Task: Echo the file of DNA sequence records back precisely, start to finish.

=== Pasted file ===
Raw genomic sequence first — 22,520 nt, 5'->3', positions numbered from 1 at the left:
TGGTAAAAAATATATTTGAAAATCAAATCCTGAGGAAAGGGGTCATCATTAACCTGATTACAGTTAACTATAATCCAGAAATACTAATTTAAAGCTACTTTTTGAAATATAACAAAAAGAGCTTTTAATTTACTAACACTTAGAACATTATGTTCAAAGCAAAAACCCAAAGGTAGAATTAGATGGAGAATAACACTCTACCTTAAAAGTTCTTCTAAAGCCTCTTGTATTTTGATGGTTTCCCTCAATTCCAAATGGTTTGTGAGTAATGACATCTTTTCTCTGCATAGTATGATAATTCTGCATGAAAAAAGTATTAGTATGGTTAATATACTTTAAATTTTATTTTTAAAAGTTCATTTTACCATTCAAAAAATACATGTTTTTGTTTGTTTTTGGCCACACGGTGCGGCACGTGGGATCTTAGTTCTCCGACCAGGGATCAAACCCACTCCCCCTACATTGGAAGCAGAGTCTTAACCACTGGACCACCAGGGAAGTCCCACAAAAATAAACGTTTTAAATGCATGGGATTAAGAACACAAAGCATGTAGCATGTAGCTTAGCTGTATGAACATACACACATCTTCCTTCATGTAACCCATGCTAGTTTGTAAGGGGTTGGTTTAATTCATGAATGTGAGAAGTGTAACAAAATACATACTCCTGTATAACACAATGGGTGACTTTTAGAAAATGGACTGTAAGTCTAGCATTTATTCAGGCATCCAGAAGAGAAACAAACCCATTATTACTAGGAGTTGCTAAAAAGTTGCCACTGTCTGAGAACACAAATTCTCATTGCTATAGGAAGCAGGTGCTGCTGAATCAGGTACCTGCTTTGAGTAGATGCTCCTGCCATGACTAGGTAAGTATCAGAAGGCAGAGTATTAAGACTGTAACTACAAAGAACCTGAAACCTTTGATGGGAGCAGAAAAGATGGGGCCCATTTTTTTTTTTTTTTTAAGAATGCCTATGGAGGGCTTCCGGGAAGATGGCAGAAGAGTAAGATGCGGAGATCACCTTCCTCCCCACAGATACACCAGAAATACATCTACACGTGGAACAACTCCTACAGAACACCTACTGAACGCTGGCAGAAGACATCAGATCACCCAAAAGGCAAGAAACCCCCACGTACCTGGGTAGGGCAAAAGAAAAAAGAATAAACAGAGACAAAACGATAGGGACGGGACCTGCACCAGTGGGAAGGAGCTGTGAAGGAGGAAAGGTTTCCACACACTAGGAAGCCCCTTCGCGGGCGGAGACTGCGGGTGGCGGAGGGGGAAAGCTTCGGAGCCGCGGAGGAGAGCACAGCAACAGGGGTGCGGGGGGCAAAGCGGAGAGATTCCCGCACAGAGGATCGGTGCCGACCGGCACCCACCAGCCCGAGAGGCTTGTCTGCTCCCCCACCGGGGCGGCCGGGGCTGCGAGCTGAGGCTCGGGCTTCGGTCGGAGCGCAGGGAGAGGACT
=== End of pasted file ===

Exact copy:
Raw genomic sequence first — 22,520 nt, 5'->3', positions numbered from 1 at the left:
TGGTAAAAAATATATTTGAAAATCAAATCCTGAGGAAAGGGGTCATCATTAACCTGATTACAGTTAACTATAATCCAGAAATACTAATTTAAAGCTACTTTTTGAAATATAACAAAAAGAGCTTTTAATTTACTAACACTTAGAACATTATGTTCAAAGCAAAAACCCAAAGGTAGAATTAGATGGAGAATAACACTCTACCTTAAAAGTTCTTCTAAAGCCTCTTGTATTTTGATGGTTTCCCTCAATTCCAAATGGTTTGTGAGTAATGACATCTTTTCTCTGCATAGTATGATAATTCTGCATGAAAAAAGTATTAGTATGGTTAATATACTTTAAATTTTATTTTTAAAAGTTCATTTTACCATTCAAAAAATACATGTTTTTGTTTGTTTTTGGCCACACGGTGCGGCACGTGGGATCTTAGTTCTCCGACCAGGGATCAAACCCACTCCCCCTACATTGGAAGCAGAGTCTTAACCACTGGACCACCAGGGAAGTCCCACAAAAATAAACGTTTTAAATGCATGGGATTAAGAACACAAAGCATGTAGCATGTAGCTTAGCTGTATGAACATACACACATCTTCCTTCATGTAACCCATGCTAGTTTGTAAGGGGTTGGTTTAATTCATGAATGTGAGAAGTGTAACAAAATACATACTCCTGTATAACACAATGGGTGACTTTTAGAAAATGGACTGTAAGTCTAGCATTTATTCAGGCATCCAGAAGAGAAACAAACCCATTATTACTAGGAGTTGCTAAAAAGTTGCCACTGTCTGAGAACACAAATTCTCATTGCTATAGGAAGCAGGTGCTGCTGAATCAGGTACCTGCTTTGAGTAGATGCTCCTGCCATGACTAGGTAAGTATCAGAAGGCAGAGTATTAAGACTGTAACTACAAAGAACCTGAAACCTTTGATGGGAGCAGAAAAGATGGGGCCCATTTTTTTTTTTTTTTTAAGAATGCCTATGGAGGGCTTCCGGGAAGATGGCAGAAGAGTAAGATGCGGAGATCACCTTCCTCCCCACAGATACACCAGAAATACATCTACACGTGGAACAACTCCTACAGAACACCTACTGAACGCTGGCAGAAGACATCAGATCACCCAAAAGGCAAGAAACCCCCACGTACCTGGGTAGGGCAAAAGAAAAAAGAATAAACAGAGACAAAACGATAGGGACGGGACCTGCACCAGTGGGAAGGAGCTGTGAAGGAGGAAAGGTTTCCACACACTAGGAAGCCCCTTCGCGGGCGGAGACTGCGGGTGGCGGAGGGGGAAAGCTTCGGAGCCGCGGAGGAGAGCACAGCAACAGGGGTGCGGGGGGCAAAGCGGAGAGATTCCCGCACAGAGGATCGGTGCCGACCGGCACCCACCAGCCCGAGAGGCTTGTCTGCTCCCCCACCGGGGCGGCCGGGGCTGCGAGCTGAGGCTCGGGCTTCGGTCGGAGCGCAGGGAGAGGACT